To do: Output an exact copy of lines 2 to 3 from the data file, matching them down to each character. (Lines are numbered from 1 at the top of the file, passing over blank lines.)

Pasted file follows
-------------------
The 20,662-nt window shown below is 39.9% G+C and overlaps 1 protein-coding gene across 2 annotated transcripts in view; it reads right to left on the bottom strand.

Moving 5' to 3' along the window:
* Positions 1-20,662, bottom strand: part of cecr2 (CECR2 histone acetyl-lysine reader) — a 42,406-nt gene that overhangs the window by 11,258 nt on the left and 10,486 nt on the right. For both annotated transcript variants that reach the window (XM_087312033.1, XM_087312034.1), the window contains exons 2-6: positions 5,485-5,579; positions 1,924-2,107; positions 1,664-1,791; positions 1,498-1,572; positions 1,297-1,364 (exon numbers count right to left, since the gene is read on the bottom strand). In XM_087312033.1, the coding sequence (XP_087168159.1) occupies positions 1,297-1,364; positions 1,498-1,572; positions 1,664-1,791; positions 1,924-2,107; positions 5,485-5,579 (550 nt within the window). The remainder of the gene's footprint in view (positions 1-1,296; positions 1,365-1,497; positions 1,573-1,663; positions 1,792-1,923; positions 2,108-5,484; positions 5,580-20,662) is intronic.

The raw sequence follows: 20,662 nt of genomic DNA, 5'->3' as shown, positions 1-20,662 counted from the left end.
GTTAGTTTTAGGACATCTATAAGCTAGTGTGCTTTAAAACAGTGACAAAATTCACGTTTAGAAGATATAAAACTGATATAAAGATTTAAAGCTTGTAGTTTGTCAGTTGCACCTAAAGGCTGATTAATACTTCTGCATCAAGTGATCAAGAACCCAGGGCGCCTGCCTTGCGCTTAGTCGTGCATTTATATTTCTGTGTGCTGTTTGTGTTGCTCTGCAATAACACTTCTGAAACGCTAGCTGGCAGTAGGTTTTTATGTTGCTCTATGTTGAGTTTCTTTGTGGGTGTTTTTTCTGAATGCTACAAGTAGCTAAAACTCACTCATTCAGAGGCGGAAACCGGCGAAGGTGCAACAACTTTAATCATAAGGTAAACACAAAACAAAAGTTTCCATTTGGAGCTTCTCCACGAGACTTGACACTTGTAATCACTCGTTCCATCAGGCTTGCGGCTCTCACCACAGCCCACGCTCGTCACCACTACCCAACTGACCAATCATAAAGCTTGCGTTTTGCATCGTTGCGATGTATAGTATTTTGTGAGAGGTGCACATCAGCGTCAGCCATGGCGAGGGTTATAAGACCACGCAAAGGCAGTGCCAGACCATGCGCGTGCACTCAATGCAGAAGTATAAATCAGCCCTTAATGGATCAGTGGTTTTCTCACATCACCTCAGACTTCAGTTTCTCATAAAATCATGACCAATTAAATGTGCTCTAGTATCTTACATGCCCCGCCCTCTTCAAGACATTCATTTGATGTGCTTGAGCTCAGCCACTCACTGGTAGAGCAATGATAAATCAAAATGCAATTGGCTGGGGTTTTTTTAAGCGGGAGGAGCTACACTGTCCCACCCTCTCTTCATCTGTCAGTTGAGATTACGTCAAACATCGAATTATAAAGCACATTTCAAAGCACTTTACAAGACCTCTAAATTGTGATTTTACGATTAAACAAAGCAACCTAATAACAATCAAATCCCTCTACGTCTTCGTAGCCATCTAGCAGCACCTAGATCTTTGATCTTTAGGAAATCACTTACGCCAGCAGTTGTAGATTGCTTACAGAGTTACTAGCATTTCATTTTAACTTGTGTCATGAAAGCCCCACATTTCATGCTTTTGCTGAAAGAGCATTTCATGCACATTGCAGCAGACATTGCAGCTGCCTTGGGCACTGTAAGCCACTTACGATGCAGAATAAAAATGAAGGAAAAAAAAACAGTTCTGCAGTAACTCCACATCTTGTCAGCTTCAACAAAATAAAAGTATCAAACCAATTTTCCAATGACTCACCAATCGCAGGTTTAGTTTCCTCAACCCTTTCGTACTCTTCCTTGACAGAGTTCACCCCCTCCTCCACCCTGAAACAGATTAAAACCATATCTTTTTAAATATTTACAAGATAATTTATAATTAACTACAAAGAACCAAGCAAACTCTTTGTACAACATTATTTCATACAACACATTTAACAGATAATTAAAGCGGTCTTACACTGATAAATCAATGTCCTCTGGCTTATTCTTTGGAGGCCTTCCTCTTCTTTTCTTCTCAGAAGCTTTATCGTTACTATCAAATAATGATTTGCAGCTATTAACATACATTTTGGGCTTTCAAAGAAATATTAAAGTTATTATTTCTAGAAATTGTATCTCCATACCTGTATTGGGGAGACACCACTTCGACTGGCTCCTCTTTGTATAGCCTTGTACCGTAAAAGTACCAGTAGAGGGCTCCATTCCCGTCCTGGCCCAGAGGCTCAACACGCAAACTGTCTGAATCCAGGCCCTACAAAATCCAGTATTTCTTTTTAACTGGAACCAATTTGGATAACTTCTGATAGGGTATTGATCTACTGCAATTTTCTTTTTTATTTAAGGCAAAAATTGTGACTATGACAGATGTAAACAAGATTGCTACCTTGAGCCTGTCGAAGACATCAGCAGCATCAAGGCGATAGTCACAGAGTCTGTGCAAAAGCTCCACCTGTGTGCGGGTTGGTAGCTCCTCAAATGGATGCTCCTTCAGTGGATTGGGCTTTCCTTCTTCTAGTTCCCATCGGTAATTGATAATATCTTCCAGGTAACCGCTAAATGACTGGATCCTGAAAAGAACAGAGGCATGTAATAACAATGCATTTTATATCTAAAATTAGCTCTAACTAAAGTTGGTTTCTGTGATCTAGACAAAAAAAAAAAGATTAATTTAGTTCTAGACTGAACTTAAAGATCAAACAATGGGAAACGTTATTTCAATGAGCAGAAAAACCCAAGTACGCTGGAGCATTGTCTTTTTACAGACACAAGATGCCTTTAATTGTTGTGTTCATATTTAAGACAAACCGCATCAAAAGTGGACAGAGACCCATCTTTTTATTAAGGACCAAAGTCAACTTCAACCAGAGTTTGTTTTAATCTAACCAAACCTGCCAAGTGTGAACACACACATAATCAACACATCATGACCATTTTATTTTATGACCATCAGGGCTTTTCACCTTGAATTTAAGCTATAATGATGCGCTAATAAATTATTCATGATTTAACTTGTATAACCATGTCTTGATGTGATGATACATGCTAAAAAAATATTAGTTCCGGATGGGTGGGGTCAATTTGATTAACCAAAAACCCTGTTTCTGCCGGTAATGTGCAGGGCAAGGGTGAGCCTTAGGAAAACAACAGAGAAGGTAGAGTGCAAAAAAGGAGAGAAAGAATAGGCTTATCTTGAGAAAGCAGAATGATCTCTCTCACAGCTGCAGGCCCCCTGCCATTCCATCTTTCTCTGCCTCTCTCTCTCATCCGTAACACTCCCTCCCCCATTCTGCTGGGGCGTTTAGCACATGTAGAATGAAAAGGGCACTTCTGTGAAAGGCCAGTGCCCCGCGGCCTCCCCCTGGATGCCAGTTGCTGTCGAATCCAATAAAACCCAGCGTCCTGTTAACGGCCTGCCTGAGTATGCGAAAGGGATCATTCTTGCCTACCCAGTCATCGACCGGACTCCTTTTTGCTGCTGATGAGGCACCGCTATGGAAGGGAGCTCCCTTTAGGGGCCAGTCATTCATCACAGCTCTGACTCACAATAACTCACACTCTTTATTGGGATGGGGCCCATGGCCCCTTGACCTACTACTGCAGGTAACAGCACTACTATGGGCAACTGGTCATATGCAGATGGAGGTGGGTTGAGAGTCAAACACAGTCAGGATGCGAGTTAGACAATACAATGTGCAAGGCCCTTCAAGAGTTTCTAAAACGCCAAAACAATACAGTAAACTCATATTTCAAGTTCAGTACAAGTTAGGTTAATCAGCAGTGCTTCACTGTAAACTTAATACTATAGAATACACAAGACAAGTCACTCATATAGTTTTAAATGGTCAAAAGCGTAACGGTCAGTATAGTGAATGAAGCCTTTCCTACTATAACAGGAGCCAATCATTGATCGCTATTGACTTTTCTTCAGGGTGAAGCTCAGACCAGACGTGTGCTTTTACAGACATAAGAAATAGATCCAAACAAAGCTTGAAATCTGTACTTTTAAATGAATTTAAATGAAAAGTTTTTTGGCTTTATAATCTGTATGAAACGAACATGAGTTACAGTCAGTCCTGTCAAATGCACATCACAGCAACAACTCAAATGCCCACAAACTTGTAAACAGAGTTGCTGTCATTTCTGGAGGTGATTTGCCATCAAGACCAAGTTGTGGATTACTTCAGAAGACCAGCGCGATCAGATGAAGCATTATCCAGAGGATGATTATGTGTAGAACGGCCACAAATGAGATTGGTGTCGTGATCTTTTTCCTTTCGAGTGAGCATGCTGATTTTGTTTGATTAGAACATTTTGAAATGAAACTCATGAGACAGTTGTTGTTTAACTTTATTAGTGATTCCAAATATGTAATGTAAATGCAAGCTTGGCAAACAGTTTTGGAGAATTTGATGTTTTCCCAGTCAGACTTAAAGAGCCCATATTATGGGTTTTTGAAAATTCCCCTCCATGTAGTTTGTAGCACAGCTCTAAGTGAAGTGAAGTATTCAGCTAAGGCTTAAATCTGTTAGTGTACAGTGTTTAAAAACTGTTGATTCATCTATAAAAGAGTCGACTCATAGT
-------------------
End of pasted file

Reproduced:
Moving 5' to 3' along the window:
* Positions 1-20,662, bottom strand: part of cecr2 (CECR2 histone acetyl-lysine reader) — a 42,406-nt gene that overhangs the window by 11,258 nt on the left and 10,486 nt on the right. For both annotated transcript variants that reach the window (XM_087312033.1, XM_087312034.1), the window contains exons 2-6: positions 5,485-5,579; positions 1,924-2,107; positions 1,664-1,791; positions 1,498-1,572; positions 1,297-1,364 (exon numbers count right to left, since the gene is read on the bottom strand). In XM_087312033.1, the coding sequence (XP_087168159.1) occupies positions 1,297-1,364; positions 1,498-1,572; positions 1,664-1,791; positions 1,924-2,107; positions 5,485-5,579 (550 nt within the window). The remainder of the gene's footprint in view (positions 1-1,296; positions 1,365-1,497; positions 1,573-1,663; positions 1,792-1,923; positions 2,108-5,484; positions 5,580-20,662) is intronic.